Beethoven's Favourite. The Australian Chamber Orchestra. Llewellyn Hall, Saturday November 26, 2016, 8pm.
Guest director Lorenza Borrani infused Saturday evening's performance with "string consciousness". Her preferences for delicacy and exploitation of the many, many developmental shades of pianissimo in slowly building crescendos produced a remarkable sound. Particularly in Schubert's Five Minuets and Six Trios (adapted for string orchestra), the influence of her years as a postgraduate student at Grasz was audible in the supple bowing and refinement of the performance.
What a joy to hear Alfred Schnittke's Sonata for Violin and Chamber Orchestra played with such intelligence and humour!
Schnittke embraced modern "polystylism" and triumphantly exploited the possibilities of living in the "vast world of sound" promulgated by the newly emerging multimedia environment. His superb ensemble writing supports cheeky recycling of popular tunes and playful redirection of tonality through stealthy modulations.
The sonata is endlessly surprising, technically exciting and very funny. In Schnittke's hands the harpsichord introduces a gothic shiver and the strings with their synchronised slashings in the first movement become a manic extension of this idea.
A master of mimicry, Schnittke creates the illusion there are instruments other than the chamber ensemble present. Surely there is a cathedral organ underpinning that magnificently resonant chord? Is that a giant accordion falling and dangling from the hands of its player in a cascade of protesting dissonance?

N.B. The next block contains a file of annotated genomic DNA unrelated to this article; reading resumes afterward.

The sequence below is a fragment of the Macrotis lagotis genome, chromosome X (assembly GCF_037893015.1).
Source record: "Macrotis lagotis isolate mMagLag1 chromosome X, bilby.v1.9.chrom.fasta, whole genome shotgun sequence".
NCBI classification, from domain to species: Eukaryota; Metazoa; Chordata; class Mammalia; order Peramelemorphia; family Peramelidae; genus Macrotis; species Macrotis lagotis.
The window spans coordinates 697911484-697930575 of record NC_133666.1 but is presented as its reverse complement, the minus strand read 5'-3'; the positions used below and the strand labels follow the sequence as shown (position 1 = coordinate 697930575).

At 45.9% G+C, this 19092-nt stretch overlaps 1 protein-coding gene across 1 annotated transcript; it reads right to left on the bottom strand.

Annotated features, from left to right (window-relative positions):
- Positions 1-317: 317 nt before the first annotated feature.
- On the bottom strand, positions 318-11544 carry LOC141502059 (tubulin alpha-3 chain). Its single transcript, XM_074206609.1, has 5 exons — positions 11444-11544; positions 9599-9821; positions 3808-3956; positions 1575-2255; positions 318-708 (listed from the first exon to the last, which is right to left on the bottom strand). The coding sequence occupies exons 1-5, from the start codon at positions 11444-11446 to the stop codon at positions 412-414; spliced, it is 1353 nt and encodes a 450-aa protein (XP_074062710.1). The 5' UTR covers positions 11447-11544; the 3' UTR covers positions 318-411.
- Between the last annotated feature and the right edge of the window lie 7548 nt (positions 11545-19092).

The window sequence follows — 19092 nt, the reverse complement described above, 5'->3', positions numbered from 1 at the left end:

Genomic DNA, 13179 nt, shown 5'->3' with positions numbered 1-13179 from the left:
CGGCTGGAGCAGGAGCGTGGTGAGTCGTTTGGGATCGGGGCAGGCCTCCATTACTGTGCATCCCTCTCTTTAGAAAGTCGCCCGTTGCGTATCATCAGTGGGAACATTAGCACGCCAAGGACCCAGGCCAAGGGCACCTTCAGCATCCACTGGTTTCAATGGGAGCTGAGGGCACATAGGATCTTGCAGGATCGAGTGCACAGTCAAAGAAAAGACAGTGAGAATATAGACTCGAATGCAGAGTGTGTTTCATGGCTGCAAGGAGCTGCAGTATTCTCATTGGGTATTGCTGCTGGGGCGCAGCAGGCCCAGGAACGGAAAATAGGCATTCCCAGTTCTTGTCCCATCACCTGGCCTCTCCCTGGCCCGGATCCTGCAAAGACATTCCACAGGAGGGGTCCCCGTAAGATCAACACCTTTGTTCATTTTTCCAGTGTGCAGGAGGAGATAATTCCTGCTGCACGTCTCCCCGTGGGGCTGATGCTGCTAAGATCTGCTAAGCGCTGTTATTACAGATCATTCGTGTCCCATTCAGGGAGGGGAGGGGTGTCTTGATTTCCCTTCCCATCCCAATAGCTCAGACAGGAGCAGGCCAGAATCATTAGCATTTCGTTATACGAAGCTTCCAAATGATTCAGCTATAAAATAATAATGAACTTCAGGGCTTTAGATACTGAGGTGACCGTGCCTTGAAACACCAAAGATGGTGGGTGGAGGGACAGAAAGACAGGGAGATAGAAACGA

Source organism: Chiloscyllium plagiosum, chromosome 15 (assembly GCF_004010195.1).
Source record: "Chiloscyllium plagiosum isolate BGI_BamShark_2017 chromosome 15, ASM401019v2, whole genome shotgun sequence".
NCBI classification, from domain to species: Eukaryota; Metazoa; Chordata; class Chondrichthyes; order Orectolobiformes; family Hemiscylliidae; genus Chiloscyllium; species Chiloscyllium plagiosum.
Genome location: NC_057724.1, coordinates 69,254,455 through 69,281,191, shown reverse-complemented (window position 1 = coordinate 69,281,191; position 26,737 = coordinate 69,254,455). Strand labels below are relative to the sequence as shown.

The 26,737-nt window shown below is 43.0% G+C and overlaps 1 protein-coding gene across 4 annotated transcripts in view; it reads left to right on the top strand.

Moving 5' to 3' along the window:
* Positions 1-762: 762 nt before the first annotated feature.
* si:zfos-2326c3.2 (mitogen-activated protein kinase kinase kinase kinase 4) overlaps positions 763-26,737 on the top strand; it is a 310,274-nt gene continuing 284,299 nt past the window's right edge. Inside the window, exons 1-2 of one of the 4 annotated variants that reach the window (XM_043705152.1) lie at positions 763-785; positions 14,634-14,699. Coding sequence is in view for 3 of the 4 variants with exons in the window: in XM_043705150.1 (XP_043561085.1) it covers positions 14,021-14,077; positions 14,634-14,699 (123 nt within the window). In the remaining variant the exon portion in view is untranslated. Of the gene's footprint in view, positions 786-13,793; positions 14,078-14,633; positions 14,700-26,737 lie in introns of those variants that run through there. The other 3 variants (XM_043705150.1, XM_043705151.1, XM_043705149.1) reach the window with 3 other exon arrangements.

The Largo established an effect I have enjoyed in performances of Larry Sitsky's The Way of the Seeker – the eerie sensation that the composer has built an invisible structure around you and you are propelled through this metaphysical space up and down crazy staircases and corridors of sounds. How can you not love this music?
The Schubert trios were a quieter experience for the listener and the transition was rather like waking up from a thrilling dream to find oneself corseted and frilled in a long gown, politely socialising. Still, after adjustment to the time-shift, there was no doubt that this was an authentic, graceful interpretation of music requiring subtle emphasis of dynamic variation and ornamentation. Each of the instrument voices offered comment, reflecting the refined conversation of a courteous society.
I am sceptical about adapting Beethoven's quartets for a larger ensemble. They are moody, often weird (the late quartets) and sound best with the intensity of the original configuration. In this case, the ACO did bring something more to the interpretation – a convincing development of the idea of a collective consciousness exploring the experimental character of the work.
The lovely opening fugue is irresistible and this offers a larger ensemble safe territory to investigate and build sonorities and develop textures to emphasise the emotional elements. In this work the technical ability of the ACO shone in the dramatic quality of the pizzicato sections, the lyrical Adagio and in the final galloping Allegro.